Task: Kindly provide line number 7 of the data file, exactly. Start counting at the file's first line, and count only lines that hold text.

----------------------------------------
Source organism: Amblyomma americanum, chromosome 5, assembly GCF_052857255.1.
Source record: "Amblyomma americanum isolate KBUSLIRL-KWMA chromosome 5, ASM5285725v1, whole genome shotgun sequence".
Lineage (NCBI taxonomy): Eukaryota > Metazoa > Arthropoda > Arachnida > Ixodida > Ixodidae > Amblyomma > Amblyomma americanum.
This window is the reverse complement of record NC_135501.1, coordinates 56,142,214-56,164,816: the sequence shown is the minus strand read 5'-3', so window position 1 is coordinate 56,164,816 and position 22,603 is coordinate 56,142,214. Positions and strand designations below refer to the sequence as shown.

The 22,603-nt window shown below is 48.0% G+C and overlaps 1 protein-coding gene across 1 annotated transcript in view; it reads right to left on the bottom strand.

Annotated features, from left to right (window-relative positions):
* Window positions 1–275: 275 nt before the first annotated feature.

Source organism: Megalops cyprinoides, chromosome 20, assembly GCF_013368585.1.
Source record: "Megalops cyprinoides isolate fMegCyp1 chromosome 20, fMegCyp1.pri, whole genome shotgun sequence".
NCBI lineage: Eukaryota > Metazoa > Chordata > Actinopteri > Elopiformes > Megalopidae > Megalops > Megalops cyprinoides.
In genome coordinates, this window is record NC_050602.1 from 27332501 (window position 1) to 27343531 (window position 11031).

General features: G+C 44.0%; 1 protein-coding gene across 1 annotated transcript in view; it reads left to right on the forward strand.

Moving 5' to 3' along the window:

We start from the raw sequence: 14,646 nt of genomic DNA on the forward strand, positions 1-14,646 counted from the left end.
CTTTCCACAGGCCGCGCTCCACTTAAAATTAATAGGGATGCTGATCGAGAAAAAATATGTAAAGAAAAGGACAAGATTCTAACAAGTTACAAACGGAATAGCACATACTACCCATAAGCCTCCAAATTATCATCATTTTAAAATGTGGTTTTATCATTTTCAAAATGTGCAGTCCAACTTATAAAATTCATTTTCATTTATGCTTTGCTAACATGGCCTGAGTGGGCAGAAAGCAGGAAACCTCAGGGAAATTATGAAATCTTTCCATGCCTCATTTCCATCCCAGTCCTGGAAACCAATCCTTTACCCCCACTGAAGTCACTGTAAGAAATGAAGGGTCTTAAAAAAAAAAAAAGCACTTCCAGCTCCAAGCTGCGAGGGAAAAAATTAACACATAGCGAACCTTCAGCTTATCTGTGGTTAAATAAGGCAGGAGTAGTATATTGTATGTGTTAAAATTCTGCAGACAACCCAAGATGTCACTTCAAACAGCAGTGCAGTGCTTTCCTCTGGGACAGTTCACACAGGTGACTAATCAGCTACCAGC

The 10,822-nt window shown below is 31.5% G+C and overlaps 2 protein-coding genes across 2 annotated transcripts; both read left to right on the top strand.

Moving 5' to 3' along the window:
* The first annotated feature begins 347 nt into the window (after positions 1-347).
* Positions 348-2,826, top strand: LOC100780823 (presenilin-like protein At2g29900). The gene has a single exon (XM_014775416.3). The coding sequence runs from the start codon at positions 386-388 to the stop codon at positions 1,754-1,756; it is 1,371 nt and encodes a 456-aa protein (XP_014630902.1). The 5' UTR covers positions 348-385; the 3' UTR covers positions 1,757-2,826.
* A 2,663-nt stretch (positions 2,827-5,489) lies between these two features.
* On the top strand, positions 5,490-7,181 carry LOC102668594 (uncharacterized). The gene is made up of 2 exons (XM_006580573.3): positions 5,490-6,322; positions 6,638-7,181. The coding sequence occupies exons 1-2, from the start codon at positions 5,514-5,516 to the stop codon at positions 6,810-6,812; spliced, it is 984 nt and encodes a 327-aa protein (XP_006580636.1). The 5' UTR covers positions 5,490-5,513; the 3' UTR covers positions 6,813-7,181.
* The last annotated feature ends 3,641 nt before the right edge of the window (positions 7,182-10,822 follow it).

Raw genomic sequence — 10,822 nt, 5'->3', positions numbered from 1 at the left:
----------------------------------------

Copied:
* Window positions 1–275: 275 nt before the first annotated feature.